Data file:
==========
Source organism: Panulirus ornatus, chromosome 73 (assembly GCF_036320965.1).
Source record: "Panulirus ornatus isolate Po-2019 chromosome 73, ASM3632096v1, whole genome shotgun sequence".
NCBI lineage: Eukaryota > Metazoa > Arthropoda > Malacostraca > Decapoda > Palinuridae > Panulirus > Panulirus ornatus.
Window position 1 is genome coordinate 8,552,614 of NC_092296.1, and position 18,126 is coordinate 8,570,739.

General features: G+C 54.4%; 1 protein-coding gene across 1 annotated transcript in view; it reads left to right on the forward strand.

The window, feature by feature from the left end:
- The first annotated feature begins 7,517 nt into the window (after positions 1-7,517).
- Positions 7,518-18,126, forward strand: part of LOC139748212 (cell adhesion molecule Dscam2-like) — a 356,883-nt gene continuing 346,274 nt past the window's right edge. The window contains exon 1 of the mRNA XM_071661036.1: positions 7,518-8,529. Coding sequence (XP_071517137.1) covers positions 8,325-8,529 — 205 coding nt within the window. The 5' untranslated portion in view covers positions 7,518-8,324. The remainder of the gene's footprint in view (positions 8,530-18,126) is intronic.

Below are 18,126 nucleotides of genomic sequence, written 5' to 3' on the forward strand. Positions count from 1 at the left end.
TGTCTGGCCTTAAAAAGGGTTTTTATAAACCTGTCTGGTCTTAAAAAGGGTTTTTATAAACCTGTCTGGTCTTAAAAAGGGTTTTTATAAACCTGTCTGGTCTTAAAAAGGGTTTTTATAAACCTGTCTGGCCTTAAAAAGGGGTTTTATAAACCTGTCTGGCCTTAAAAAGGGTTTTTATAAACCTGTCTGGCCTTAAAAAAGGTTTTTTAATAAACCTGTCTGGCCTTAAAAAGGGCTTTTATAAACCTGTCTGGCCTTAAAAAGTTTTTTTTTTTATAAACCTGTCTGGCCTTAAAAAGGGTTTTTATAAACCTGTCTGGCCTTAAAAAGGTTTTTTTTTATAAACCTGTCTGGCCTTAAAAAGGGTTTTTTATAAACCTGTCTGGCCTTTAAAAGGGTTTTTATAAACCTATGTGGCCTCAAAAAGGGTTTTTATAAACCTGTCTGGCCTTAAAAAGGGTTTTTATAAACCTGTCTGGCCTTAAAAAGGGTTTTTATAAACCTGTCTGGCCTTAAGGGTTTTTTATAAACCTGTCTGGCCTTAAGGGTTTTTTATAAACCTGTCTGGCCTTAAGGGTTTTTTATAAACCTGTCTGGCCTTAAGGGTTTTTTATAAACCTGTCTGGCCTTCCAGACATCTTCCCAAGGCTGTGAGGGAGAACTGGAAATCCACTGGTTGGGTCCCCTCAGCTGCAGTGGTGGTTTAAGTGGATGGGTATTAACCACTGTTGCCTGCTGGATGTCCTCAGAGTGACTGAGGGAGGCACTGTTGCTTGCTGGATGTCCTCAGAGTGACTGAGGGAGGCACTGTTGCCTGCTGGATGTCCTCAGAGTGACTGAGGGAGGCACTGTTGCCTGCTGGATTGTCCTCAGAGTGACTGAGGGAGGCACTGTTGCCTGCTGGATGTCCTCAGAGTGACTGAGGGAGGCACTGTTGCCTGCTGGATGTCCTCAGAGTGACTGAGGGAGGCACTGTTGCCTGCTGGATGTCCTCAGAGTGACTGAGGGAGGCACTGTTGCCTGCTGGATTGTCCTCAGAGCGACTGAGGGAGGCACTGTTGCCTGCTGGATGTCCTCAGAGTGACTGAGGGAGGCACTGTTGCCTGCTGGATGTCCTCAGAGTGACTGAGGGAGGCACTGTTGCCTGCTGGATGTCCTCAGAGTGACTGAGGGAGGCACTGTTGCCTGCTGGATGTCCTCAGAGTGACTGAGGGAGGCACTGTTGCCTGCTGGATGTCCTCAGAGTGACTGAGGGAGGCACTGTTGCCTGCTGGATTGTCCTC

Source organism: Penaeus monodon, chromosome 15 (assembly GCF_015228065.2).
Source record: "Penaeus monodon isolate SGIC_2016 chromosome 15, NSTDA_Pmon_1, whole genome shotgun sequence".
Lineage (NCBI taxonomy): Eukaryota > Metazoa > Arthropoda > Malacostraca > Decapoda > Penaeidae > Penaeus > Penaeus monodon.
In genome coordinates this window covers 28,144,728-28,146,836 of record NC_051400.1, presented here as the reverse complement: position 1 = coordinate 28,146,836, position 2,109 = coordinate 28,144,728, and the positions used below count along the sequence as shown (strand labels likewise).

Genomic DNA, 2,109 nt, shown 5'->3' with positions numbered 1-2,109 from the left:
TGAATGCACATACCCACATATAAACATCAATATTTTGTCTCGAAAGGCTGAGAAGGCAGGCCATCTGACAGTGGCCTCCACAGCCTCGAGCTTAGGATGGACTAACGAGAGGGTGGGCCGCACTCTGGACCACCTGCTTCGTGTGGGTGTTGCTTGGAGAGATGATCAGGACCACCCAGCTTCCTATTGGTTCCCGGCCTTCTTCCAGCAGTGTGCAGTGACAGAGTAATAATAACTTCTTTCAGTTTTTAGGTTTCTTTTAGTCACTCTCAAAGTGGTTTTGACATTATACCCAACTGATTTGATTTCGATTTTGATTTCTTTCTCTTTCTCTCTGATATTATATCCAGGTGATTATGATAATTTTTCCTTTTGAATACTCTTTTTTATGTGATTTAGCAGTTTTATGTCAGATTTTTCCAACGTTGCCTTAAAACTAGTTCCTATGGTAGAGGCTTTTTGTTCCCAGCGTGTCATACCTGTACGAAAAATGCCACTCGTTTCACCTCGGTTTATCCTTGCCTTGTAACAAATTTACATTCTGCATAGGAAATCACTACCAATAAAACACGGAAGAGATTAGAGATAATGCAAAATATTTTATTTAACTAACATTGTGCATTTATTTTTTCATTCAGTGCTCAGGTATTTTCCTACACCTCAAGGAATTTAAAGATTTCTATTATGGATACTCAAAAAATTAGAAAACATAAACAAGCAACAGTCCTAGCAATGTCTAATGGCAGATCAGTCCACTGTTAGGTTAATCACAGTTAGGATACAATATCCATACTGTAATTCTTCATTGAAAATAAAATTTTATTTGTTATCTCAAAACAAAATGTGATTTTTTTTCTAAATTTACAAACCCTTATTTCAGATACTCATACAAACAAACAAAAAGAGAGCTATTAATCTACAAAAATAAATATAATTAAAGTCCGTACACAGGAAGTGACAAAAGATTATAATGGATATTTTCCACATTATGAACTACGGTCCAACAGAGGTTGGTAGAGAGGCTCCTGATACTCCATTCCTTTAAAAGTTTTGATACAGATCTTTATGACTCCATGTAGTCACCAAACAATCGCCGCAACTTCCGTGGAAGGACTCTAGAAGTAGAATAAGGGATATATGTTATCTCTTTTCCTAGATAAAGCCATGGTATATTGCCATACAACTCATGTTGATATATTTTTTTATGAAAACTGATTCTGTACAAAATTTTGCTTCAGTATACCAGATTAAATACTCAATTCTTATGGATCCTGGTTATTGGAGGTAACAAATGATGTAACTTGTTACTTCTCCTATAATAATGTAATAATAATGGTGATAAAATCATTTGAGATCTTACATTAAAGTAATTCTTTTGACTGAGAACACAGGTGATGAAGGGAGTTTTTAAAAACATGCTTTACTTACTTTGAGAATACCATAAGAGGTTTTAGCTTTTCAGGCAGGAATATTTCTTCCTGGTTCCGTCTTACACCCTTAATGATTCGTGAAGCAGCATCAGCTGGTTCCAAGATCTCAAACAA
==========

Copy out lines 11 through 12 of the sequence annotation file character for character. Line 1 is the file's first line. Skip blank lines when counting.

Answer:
Source organism: Penaeus monodon, chromosome 15 (assembly GCF_015228065.2).
Source record: "Penaeus monodon isolate SGIC_2016 chromosome 15, NSTDA_Pmon_1, whole genome shotgun sequence".